The cost-of-living crisis doesn't impact us equally
By Yve Barry, Engagement Officer at Scottish Women's Budget Group
As we reach a pivotal point during this cost-of-living crisis with rising energy and soaring inflation matched with stagnating wages, the prospect of families falling deeper into poverty whilst listening to promises of one-off payments from government, we must remember that this crisis doesn’t impact the nation equally.
At SWBG, we have continued to demonstrate the exacerbating inequalities that have come to the fore during this crisis. While we listen and read the news stories about worsening situations of families and individuals, we also must remember that many groups of families and individuals have unmet, intersecting needs that are worsening because of this crisis. One of these groups is women. More generally, women are more likely to experience poverty and its effects. This is due to the fact they often have lower levels of savings and wealth and restricted in accessing an increase of paid work than men due to caring responsibilities. Within this large overarching group, women from certain ethnic groups, as well as disabled women, and single parents will be hit hardest by these rising costs (Women’s Budget Group, 2022).
Our survey results, that have been distributed widely and shared on recent blog posts, highlight many issues for women in Scotland today. Even though it was conducted between 9th February and 10th March of this year, the cost-of-living crisis still weighed heavily in the results. We had 425 responses from all the 32 local authority areas in Scotland. 32.71% admitted they were struggling to manage energy costs whilst 45.41% had to make changes to other areas of household spending because of these costs. The impact of the cost-of-living crisis on our respondents back in February and March was clear. As we are approaching winter, it is highly likely these stresses, concerns and cuts have been further entrenched for many of these women.
A large amount of the discourse surrounding the cost-of-living crisis focuses heavily on the rising prices of energy costs. The average energy bill in the UK has risen by 27% as of the 1st of this month as part of the energy price cap. Many women in this country are now currently presented with the choice between eating and heating this upcoming winter, acting as shock absorbers for poverty in their homes (Women’s Budget Group, 2005). Our previous research also highlighted how women were already cutting non-essential expenditure, often sources of essential leisure or socialisation. However, women will also have to deal with unanticipated outgoings or emergency costs they may not be able to afford. These could be essential household repairs or transport costs for health appointments. Small, everyday instances like these are often forgotten about in the bigger picture of the cost-of-living crisis.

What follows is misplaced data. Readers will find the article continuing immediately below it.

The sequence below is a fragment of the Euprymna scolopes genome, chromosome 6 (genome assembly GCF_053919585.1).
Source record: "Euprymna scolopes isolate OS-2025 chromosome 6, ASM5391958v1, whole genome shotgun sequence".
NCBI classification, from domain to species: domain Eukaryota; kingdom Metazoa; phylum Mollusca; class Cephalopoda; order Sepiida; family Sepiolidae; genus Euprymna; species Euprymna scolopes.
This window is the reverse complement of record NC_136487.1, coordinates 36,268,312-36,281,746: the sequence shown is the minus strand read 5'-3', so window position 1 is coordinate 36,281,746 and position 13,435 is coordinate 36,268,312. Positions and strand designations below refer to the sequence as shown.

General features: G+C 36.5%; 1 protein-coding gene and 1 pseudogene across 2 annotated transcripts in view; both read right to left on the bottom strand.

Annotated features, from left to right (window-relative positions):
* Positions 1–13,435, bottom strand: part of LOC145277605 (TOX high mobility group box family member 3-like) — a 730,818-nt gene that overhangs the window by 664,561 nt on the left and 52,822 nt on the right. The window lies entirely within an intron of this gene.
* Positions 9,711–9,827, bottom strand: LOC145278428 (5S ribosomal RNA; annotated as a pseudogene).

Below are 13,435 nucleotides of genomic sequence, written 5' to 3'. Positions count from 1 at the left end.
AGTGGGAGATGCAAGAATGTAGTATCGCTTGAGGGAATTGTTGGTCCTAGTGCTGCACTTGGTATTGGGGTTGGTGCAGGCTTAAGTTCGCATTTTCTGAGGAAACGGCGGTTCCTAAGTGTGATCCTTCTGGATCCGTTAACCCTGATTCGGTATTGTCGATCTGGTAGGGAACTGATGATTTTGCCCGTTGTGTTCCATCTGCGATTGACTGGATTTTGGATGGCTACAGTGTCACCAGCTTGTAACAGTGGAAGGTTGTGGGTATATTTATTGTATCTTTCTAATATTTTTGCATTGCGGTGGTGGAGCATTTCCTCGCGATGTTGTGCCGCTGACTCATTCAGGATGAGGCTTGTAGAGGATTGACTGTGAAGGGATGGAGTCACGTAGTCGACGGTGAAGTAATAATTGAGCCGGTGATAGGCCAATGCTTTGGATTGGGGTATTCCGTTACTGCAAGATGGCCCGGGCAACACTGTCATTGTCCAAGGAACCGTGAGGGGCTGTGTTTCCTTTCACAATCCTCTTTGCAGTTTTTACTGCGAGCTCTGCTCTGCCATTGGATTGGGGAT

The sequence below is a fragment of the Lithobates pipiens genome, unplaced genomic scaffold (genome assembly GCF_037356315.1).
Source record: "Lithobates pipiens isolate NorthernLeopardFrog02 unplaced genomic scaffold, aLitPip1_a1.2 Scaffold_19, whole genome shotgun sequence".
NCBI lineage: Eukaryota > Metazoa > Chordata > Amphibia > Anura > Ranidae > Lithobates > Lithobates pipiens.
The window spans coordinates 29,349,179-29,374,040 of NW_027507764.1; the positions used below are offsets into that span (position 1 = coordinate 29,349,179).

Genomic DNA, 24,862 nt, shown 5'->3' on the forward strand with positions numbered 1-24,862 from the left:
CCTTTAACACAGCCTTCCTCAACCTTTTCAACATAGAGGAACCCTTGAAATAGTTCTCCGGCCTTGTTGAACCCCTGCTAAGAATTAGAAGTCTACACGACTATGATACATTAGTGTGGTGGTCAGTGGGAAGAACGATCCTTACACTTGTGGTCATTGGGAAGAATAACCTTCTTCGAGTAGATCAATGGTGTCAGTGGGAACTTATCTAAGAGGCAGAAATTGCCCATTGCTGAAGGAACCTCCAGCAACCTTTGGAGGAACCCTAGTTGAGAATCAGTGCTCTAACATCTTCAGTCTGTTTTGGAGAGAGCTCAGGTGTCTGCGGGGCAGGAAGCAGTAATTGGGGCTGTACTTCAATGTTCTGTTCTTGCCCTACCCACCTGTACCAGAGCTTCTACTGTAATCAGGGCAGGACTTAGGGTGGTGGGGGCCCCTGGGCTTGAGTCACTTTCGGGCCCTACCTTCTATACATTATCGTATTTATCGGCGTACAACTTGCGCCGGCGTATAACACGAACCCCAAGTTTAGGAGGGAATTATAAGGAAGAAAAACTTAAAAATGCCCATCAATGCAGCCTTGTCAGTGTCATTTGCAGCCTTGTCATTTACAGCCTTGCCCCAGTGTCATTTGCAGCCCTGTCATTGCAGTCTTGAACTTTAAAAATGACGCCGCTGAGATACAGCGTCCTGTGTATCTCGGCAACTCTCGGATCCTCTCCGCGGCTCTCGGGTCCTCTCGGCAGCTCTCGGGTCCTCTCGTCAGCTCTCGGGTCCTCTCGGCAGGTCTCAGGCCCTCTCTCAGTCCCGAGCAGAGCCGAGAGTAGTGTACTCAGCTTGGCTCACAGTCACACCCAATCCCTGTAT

Prior to our upcoming research launch with the Poverty Alliance about women’s experiences of the cost-of-living crisis, the initial research briefing published today shares experiences of some women interviewed for the research in August this year – including costs and cuts they are facing. Women also discuss the lack of awareness about the existence of advice or information services, and financial support such as the Scottish Welfare Fund. Overall, these initial findings demonstrate the overwhelming anxiety these women feel because of rising costs. They are having to resort to coping mechanisms such as reducing food intake, energy usage, and falling into debt to survive.
The offer of cost-of-living payments are welcome. However, only to an extent. Whilst people could receive cash support, for many this doesn’t remedy root causes or the rise of intersecting struggles as we rapidly approach winter. The Scottish Government’s Programme for Government 2022-2023 includes measures to curb these rising costs such as increasing the Scottish Child Payment and extending the age requirements. However, as this research notes, one-off payments can only go so far for those with the lowest incomes and cannot fully stop these households falling deeper into the depths of poverty and destitution. The forthcoming budget measures that are responding to the cost-of-living crisis must include an intersectional gender analysis of proposals to understand how they affect women and men differently, and the impacts on different women.
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